Published on May 17, 2022
Read Time: Three Minutes
You wake up one morning and look in the mirror. You notice something new on your face. It’s a zit. Blackhead. Whitehead. Pimple. It’s known by a lot of names, but the skin condition is commonly called acne.
Your first impulse may be to pop that pimple, but Cory Offutt, MD, a family medicine physician at Phelps Health, doesn’t recommend doing so.
“It is extremely important to avoid picking and popping lesions [or acne],” Dr. Offutt said, as popping pimples may worsen scarring or may cause more pimples.
Acne is a common skin condition in which papules, pustules or nodules develop because the pores, or openings, on your skin become blocked by hair follicles, oil, bacteria or dead skin cells.
Acne can occur on different parts of the body, most commonly on the face, neck, arms, chest, shoulders, abdomen and back.
Acne is common in teenagers and young adults, but adults can get pimples, too.
The most common types of acne include the following:
Some forms of acne are milder than others. Severe forms of acne can cause skin erosion and scarring, permanent damage to the skin and can even lead to changes in skin coloring.
Changes in male hormones, produced by both men and women, combined with oils and bacteria on your skin can lead to acne. Your genetics and diet also can play a factor in developing pimples.
Dr. Offutt noted that many medical studies have suggested that drinking a lot of milk and eating diets that are high in sugar can lead to increased levels of insulin-like growth factor (IGF), which can lead to acne. Eating chocolate has not been proven to cause or worsen acne.
Treating and Preventing Acne
So, instead of picking or popping pimples, how should you treat acne? Some treatments are more effective for some people than others.
Dr. Offutt said that treatments tend to be the same for adults and teens, but a person’s chronic conditions and risk factors have to be taken into account. He recommends each person discuss acne treatment options with their primary care provider.
Many over-the-counter remedies are available for acne. Facial washes, creams and foams that consist of azelaic acid, salicylic acid, benzoyl peroxide and topical retinoids can help with acne.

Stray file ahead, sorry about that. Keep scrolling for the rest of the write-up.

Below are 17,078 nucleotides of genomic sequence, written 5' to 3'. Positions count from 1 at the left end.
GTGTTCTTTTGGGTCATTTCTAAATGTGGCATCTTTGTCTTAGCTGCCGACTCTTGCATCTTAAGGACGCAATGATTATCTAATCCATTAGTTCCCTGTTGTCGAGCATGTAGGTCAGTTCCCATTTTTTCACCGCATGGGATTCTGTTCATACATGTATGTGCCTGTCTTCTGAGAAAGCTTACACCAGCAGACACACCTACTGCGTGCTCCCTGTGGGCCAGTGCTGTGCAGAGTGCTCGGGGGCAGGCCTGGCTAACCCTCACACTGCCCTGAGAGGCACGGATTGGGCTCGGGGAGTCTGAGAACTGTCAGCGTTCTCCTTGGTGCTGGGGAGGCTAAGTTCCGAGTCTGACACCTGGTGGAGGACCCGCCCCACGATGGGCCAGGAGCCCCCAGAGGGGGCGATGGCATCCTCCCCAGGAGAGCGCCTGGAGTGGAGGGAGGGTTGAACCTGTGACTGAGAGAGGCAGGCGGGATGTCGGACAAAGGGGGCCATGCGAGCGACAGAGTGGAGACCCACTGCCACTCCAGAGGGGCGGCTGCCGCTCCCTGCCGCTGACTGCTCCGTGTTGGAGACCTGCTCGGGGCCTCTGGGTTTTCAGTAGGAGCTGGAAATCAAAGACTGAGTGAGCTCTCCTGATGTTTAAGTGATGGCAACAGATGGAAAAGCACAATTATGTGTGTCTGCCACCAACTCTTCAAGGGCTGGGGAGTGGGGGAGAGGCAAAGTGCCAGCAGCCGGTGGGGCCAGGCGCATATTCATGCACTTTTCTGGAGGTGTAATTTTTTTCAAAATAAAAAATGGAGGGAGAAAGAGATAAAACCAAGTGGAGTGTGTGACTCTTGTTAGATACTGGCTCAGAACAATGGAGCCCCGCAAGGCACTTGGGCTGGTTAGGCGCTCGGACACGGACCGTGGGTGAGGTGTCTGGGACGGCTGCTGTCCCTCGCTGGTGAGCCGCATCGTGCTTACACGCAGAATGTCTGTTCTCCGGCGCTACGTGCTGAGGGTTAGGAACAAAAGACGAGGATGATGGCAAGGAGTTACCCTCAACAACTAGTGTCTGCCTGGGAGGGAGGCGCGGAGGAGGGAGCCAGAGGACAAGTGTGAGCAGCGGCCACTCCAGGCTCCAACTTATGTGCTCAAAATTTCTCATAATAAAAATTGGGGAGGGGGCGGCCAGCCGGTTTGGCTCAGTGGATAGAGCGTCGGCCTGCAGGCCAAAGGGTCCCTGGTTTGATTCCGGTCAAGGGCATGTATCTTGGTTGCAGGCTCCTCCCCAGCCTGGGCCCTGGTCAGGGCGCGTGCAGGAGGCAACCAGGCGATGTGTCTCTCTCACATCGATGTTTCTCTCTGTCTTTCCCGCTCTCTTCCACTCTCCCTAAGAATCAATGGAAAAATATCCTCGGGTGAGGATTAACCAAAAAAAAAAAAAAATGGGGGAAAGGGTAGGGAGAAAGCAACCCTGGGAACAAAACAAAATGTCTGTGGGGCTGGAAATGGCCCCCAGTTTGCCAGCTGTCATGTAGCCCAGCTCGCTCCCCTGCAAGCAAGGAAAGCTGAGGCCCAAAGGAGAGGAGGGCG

Prescription treatments, such as oral isotretinoin, oral contraceptives for women, spironolactone, topical and oral antibiotics and anti-inflammatories, can also treat acne.
Early, effective treatment of acne to prevent scarring is ideal, Dr. Offutt said.
If the skin becomes scarred, you may need minor surgical procedures, laser therapies, chemical peels, injectable soft tissue fillers, micro-needling or other treatment options.
“Acne can be prevented to an extent with good skin hygiene and overall good health practices, such as a healthy diet and exercise with regular, gentle cleansing of the skin,” Dr. Offutt said.
If you have acne, you should be careful about over-washing the skin, as too much scrubbing can cause more irritation of the skin and lead to worse acne. A gentle massage with your fingertips is generally sufficient for cleansing.
A gentle skin cleanser rather than soaps or scrubs are recommended. Dr. Offutt said a cleanser should have a pH of 5.5-7, which is close to the normal pH of the skin. In comparison, many soaps have a pH of 9-10, Dr. Offutt said.
If you have concerns or are unsure what to use to treat your acne, you can contact your primary care provider or see a dermatologist.
“Talk to your doctor, even if you have questions about over-the-counter treatments,” Dr. Offutt said. “It is better to be safe than sorry to avoid worsening the acne by selecting the wrong treatment.”
Have Questions About Acne Treatments?
Talk to your primary care provider to find an acne treatment that works for you. With MyChart, you can send private, secure messages to your care team.